Exchange Hybrid Mailbox Move - Corruption Due To Missing Security Principals (ACL issues) - TooManyBadItemsPermanentException

UPDATE 14 Jan 2020
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Microsoft have introduced DCS (Data Consistency Scoring) which is planned to supersede the Bad Item Limit count you declare on a migration.

There are four grades of DCS; Perfect, Good, Investigate and Poor.  You can complete the migration for all grades, except Poor.

Importantly, this now means they can now properly differentiate between a corruption in mailbox data and missing permissions or security principal which couldn't be set on the target mailbox. Previously you had to raise the Bad Item Limit to compensate for security principals and genuine corruption combined; this should no longer be the case.

For now, DCS will be used by default where you don't set a Bad Item Count. If you do specify a Bad Item Count, DCS will not be used

See the below links for more details:


https://techcommunity.microsoft.com/t5/exchange-team-blog/improving-migrations-using-data-consistency-scoring/ba-p/1105920


https://docs.microsoft.com/en-us/exchange/mailbox-migration/track-prevent-data-loss-dcs


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About midway through 2016, a change was introduced to Exchange Online whereby if a security principal could not be successfully validated/mapped to an Exchange Online object, it would be marked as a bad item. Previously, the behaviour was that invalid permissions would simply be ignored, and administrators were then left to wonder why some permissions no longer worked after the migration. With this new behaviour, corrupt/invalid permissions are now logged so that administrators will know that there are problems with permissions.  The following article covers this in more detail: https://blogs.technet.microsoft.com/exchange/2017/05/30/toomanybaditemspermanentexception-error-when-migrating-to-exchange-online/?replytocom=310635#respond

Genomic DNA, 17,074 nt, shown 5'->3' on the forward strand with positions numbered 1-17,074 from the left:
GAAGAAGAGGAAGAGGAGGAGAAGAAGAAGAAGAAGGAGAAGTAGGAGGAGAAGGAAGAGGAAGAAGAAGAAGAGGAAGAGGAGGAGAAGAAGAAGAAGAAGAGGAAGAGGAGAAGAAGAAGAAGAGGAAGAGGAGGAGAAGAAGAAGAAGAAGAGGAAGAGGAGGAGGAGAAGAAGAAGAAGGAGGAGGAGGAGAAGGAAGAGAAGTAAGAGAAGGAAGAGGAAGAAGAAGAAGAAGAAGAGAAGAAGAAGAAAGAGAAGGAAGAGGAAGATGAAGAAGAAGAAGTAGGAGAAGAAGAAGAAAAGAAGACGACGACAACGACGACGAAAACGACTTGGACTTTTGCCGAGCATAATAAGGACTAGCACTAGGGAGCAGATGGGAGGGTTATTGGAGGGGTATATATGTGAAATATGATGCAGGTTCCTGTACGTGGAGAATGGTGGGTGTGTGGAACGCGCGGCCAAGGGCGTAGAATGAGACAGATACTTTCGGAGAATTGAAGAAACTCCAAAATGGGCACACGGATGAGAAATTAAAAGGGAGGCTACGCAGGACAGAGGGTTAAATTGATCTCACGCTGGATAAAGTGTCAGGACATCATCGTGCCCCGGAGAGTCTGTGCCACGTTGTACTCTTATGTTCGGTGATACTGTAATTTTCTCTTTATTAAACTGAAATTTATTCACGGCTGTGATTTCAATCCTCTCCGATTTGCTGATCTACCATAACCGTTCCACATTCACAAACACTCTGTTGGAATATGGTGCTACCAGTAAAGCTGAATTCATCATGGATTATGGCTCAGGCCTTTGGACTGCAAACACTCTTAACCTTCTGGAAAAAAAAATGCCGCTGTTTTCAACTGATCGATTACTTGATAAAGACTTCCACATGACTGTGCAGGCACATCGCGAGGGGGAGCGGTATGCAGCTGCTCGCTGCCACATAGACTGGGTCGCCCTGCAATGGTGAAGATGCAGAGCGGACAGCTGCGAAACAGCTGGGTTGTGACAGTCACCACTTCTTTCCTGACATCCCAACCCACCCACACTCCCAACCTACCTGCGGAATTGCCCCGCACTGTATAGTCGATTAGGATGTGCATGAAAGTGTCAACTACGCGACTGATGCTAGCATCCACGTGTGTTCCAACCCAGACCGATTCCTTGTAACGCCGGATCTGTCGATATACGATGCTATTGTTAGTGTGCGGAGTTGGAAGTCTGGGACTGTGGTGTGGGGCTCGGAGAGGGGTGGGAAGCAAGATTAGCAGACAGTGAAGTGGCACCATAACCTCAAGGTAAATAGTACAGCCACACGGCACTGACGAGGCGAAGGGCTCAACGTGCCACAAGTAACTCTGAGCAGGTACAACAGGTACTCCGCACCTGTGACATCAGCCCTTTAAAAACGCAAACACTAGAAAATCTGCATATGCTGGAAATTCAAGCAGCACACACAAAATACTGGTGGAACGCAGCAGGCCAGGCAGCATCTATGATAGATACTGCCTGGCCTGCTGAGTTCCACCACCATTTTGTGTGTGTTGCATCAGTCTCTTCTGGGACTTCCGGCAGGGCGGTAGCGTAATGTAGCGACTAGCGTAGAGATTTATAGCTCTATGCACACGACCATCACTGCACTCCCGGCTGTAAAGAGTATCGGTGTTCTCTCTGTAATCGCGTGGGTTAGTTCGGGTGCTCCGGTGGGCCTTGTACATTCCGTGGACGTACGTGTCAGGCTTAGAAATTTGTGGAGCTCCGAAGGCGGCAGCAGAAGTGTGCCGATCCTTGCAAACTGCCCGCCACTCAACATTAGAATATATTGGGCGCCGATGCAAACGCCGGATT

The result is that users who were granted mailbox permissions but have since left the organisation and had their AD user account deleted will show as a corrupt item when that mailbox is migrated to Exchange Online.  These errors were previously hidden from the log, but they're not marked as corruptions which means you need to raise that corruption level for your mailbox move/s.
In order to decipher which corruptions are genuine are which are related to ACL issues, you can run the following script.  The script can be run against a migration batch in PowerShell for Exchange Online to determine and output which mailbox migrations have genuine corruptions and require investigation, and which do not.
3 files will be output to directory specified with a subfolder with a timestamp prepended.
  1.     A summary CSV output including the mailboxes queried along with the details in the table above.
  2.     An output of all corrupt bad items found, including ACL security principals, should they need to be queried.
  3.     A migrations XML output for each mailbox migration - this can imported into any PowerShell session at a later date and queried; this allows you to remove the migration job but keep a logged record.


Here is an example of what is output to screen:



https://github.com/benjaminjamesowens/ReportExchangeMailboxMigrationACLExceptions/blob/main/ReportExchangeMailboxMigrationACLExceptions.ps1

Comments

  1. This is exceptional work and super useful. Thanks very much for the effort you've made to produce this.

    ReplyDelete
  2. Any way to check an individual mailbox if you have a large batch?

    ReplyDelete
  3. Thank you so much for making my job a whole heck of a lot easier. This script rocks.

    ReplyDelete

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